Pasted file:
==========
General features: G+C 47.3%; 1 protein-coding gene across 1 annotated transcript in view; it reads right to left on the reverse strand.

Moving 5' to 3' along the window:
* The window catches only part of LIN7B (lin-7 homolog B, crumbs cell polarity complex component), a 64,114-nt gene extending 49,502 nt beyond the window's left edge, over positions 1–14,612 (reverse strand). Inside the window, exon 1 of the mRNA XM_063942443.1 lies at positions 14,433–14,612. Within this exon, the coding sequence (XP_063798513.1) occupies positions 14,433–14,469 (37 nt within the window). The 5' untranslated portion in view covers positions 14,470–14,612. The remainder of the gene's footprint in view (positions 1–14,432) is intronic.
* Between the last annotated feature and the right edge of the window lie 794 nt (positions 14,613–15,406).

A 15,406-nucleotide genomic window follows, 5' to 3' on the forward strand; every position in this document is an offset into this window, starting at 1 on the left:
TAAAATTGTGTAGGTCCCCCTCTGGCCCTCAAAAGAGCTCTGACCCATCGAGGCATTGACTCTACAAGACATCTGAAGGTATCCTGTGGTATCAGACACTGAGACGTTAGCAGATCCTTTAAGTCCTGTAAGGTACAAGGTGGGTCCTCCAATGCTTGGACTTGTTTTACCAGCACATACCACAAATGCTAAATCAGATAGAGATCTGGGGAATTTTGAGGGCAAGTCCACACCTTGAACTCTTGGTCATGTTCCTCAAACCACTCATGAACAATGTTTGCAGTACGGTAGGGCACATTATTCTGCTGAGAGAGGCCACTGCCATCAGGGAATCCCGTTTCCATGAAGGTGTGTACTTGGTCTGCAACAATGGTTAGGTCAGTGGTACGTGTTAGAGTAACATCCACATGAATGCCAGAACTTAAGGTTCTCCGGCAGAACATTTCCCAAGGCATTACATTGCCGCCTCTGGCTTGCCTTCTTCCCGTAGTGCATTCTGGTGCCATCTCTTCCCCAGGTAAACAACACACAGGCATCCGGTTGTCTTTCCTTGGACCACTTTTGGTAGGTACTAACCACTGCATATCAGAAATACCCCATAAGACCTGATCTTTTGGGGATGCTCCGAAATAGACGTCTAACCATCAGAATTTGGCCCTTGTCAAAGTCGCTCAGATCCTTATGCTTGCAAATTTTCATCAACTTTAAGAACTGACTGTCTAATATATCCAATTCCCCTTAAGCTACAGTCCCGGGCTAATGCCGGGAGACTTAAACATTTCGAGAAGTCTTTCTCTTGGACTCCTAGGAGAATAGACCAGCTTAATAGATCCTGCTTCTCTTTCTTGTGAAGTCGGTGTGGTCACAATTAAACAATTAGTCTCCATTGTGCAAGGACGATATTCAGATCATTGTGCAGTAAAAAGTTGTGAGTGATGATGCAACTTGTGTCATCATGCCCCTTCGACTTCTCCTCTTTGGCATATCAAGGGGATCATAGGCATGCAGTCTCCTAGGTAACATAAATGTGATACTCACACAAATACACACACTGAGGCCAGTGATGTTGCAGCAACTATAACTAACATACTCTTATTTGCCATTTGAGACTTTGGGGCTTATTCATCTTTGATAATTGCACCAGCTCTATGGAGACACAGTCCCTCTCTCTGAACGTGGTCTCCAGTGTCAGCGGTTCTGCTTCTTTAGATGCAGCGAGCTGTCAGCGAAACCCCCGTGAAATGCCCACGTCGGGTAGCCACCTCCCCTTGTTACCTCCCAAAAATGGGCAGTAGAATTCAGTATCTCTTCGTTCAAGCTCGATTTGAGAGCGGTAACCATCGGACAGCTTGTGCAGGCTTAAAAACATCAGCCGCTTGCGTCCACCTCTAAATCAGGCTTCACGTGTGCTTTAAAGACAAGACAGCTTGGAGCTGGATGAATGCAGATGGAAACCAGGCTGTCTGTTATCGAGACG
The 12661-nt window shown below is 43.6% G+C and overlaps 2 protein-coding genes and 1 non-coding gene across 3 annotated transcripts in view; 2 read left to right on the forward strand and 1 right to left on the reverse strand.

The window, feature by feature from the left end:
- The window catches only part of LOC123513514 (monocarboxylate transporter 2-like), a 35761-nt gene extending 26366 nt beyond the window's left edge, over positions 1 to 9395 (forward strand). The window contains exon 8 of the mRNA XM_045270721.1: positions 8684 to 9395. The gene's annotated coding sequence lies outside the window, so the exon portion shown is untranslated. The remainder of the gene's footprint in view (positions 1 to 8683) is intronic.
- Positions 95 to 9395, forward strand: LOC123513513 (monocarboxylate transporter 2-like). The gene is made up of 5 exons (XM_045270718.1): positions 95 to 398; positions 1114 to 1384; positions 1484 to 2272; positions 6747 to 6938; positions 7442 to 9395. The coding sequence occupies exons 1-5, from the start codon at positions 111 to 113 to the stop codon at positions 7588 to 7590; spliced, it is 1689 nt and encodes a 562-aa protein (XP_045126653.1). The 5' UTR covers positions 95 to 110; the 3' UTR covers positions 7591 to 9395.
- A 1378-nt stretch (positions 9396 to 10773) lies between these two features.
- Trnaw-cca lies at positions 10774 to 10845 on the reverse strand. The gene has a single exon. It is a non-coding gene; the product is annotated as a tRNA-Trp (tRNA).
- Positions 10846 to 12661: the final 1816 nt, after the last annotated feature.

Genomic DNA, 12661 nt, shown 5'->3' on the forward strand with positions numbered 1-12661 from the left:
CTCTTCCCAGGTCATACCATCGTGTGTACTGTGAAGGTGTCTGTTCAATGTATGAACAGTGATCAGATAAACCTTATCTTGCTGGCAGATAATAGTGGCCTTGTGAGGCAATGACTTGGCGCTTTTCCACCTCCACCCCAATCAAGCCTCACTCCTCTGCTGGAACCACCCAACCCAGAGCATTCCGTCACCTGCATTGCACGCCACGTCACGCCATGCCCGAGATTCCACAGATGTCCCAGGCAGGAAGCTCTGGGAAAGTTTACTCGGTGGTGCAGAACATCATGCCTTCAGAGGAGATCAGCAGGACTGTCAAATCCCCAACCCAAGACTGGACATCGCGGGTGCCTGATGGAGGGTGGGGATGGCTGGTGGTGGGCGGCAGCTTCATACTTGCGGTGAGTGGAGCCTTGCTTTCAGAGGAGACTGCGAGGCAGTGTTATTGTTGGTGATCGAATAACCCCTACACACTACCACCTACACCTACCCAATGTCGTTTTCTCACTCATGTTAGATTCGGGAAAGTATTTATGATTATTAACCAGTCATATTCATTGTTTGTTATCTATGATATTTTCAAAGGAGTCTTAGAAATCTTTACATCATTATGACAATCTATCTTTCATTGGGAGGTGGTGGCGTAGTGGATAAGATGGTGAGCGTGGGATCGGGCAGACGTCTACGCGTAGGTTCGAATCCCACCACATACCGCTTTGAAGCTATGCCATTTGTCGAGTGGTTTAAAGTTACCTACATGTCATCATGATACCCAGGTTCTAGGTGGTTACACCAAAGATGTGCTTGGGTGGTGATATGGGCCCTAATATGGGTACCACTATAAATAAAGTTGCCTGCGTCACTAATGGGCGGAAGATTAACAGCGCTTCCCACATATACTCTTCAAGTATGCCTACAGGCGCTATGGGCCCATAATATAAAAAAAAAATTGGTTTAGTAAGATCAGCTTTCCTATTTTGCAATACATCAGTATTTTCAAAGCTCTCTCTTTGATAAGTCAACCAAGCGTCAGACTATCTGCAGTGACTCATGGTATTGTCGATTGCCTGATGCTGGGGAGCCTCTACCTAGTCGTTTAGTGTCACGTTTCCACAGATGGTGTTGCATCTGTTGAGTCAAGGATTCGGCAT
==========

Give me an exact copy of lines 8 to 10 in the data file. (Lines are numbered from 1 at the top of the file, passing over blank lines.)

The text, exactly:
The window, feature by feature from the left end:
- The window catches only part of LOC123513514 (monocarboxylate transporter 2-like), a 35761-nt gene extending 26366 nt beyond the window's left edge, over positions 1 to 9395 (forward strand). The window contains exon 8 of the mRNA XM_045270721.1: positions 8684 to 9395. The gene's annotated coding sequence lies outside the window, so the exon portion shown is untranslated. The remainder of the gene's footprint in view (positions 1 to 8683) is intronic.
- Positions 95 to 9395, forward strand: LOC123513513 (monocarboxylate transporter 2-like). The gene is made up of 5 exons (XM_045270718.1): positions 95 to 398; positions 1114 to 1384; positions 1484 to 2272; positions 6747 to 6938; positions 7442 to 9395. The coding sequence occupies exons 1-5, from the start codon at positions 111 to 113 to the stop codon at positions 7588 to 7590; spliced, it is 1689 nt and encodes a 562-aa protein (XP_045126653.1). The 5' UTR covers positions 95 to 110; the 3' UTR covers positions 7591 to 9395.